Let’s be honest, food is the best! Many people in the westernised world revolve their days around food, their social activities will often involve some sort of eating and food is, for many, the source of great joy.
According to the Office of National Statistics, the average UK household (2.4 people) spends £3,150 on groceries and £1,600 on restaurants and takeaways every year, and while many people are happy to part with £400 a month on edible delights, if their food choices are not smart, they could find themselves eating their way to somewhere far less appealing than their local eatery.
If you’re keen to enjoy life to the full for as long as possible, you may need to start reflecting on your diet, but what exactly should you eat and what area of health will it help? Let’s explore…
Key vitamins: fibre, calcium, chloride
Key foods: aloe vera, dairy, soya beans, tomatoes and celery
Today (29th May) is actually World Digestive Health Day and according to the World Gastroenterology Organisation, one-third of the world’s population suffers from some form of a digestive symptom. Symptoms range from bloating to serious medical conditions, but any symptom can affect the general wellbeing and quality of life of an individual.
There are several factors that may affect the health of your gut and your overall digestive system, but diet certainly can play its part in the equation. A normal, healthy and balanced diet that’s rich in fibre should be sufficient, but calcium and chloride have also both been identified as holding particular digestive benefits.
Calcium contributes to the normal function of digestive enzymes. Digestive enzymes are responsible for breaking down food molecules into smaller molecules so that they can then be absorbed by digestive organs and into the bloodstream. There are three main digestive enzymes: protease (responsible for breaking down protein), lipase (responsible for breaking down fat), and amylase (responsible for breaking down carbs). If your body is unable to make enough of these enzymes you could develop digestive disorders, so it’s important to ensure you’re getting plenty of calcium. Calcium can be found in dairy, broccoli, cabbage, soya beans, nuts and sardines.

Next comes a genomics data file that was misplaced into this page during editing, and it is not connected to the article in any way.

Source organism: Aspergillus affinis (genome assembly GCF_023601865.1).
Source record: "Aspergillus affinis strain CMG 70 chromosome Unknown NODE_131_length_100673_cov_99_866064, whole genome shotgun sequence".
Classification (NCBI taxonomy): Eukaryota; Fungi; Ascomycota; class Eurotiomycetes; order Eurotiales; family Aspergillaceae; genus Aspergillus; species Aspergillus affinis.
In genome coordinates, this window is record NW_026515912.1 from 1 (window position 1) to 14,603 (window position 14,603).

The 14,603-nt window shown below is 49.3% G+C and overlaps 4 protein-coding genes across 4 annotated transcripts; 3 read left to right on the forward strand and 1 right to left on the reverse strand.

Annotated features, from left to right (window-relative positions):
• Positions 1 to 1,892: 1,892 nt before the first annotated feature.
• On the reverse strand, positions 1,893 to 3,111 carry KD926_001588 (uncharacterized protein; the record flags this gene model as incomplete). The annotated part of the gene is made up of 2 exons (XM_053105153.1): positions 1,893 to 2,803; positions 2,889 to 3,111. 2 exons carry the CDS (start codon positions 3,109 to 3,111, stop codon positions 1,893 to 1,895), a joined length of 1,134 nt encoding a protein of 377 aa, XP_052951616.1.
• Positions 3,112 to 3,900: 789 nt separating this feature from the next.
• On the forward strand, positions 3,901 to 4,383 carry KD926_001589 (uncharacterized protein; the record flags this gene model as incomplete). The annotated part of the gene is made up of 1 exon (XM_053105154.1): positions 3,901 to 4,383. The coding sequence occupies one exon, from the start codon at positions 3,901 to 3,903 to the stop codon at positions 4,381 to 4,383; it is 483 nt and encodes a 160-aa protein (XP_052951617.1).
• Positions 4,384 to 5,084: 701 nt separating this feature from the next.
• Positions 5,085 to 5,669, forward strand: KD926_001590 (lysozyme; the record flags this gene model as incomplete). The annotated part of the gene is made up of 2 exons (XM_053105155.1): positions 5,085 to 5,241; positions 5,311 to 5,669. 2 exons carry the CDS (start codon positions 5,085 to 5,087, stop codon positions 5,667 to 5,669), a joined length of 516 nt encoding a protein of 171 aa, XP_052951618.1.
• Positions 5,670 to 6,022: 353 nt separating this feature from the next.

Chloride also contributes to normal digestion by the production of hydrochloric acid in the stomach. Hydrochloric acid is essential for digestion since it kills harmful bacteria so that bacterial overgrowth cannot occur; it also activates an enzyme that helps to digest protein. Chloride is found in sea salt, tomatoes, lettuce, celery and olives.
Aloe vera is also a beneficial digestive aid since it supports gastrointestinal health, and while we’re not expecting you to chop up this leafy plant and have it on your salad, you can get aloe vera drinking gels that are perfect for adding aloe goodness to your diet. If it’s results you’re after, you’ll want to choose drinks that contain pure inner leaf aloe vera gel, and the higher the percentage the better. Forever Aloe Vera Gel contains 99.7% pure inner leaf aloe.
BLOOD & HEART HEALTH
Key vitamins: ALA, pectin, beta-glucan, chromium, potassium, EPA and DHA
Key foods: low sodium, mushrooms, nuts, fruit, fish, whole grain
Everyone knows how important an organ the heart is. The heart pumps about five litres of blood around the body every day; this blood delivers oxygen and nutrients to other organs and body parts, taking away waste products on the way. Problems with your heart and circulation system can lead to various nasty illnesses and various conditions of the blood can put you at higher risk. High cholesterol, high blood pressure and being overweight are all factors that can make a difference, as can alcohol consumption. Often these risk factors can be addressed through a few simple dietary changes.